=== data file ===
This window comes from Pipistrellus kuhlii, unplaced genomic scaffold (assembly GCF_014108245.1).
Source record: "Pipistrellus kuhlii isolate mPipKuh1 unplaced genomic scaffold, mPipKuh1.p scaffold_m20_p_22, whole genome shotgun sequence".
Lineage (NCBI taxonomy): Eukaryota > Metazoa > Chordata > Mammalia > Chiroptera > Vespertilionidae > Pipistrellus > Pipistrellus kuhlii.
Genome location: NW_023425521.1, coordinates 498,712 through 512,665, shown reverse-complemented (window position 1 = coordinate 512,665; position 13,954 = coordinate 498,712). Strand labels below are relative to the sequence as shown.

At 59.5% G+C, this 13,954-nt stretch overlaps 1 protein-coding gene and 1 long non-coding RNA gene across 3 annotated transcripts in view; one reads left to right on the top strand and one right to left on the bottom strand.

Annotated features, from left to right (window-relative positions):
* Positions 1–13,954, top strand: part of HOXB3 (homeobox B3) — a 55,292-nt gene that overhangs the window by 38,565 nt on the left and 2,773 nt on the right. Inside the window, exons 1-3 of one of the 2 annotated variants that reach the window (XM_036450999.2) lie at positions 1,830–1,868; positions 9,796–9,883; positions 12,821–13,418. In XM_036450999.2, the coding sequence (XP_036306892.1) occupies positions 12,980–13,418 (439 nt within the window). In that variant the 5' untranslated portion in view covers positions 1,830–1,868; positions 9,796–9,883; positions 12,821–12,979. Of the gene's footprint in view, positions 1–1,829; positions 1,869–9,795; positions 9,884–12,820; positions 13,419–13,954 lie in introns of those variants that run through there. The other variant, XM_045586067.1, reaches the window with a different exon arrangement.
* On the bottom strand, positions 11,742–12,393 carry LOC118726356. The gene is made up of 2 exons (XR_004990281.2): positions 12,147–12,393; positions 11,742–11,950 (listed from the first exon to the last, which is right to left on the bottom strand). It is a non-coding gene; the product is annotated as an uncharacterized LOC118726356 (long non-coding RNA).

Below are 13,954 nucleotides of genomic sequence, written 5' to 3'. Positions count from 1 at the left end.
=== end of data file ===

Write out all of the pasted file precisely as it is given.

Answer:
This window comes from Pipistrellus kuhlii, unplaced genomic scaffold (assembly GCF_014108245.1).
Source record: "Pipistrellus kuhlii isolate mPipKuh1 unplaced genomic scaffold, mPipKuh1.p scaffold_m20_p_22, whole genome shotgun sequence".
Lineage (NCBI taxonomy): Eukaryota > Metazoa > Chordata > Mammalia > Chiroptera > Vespertilionidae > Pipistrellus > Pipistrellus kuhlii.
Genome location: NW_023425521.1, coordinates 498,712 through 512,665, shown reverse-complemented (window position 1 = coordinate 512,665; position 13,954 = coordinate 498,712). Strand labels below are relative to the sequence as shown.

At 59.5% G+C, this 13,954-nt stretch overlaps 1 protein-coding gene and 1 long non-coding RNA gene across 3 annotated transcripts in view; one reads left to right on the top strand and one right to left on the bottom strand.

Annotated features, from left to right (window-relative positions):
* Positions 1–13,954, top strand: part of HOXB3 (homeobox B3) — a 55,292-nt gene that overhangs the window by 38,565 nt on the left and 2,773 nt on the right. Inside the window, exons 1-3 of one of the 2 annotated variants that reach the window (XM_036450999.2) lie at positions 1,830–1,868; positions 9,796–9,883; positions 12,821–13,418. In XM_036450999.2, the coding sequence (XP_036306892.1) occupies positions 12,980–13,418 (439 nt within the window). In that variant the 5' untranslated portion in view covers positions 1,830–1,868; positions 9,796–9,883; positions 12,821–12,979. Of the gene's footprint in view, positions 1–1,829; positions 1,869–9,795; positions 9,884–12,820; positions 13,419–13,954 lie in introns of those variants that run through there. The other variant, XM_045586067.1, reaches the window with a different exon arrangement.
* On the bottom strand, positions 11,742–12,393 carry LOC118726356. The gene is made up of 2 exons (XR_004990281.2): positions 12,147–12,393; positions 11,742–11,950 (listed from the first exon to the last, which is right to left on the bottom strand). It is a non-coding gene; the product is annotated as an uncharacterized LOC118726356 (long non-coding RNA).

Below are 13,954 nucleotides of genomic sequence, written 5' to 3'. Positions count from 1 at the left end.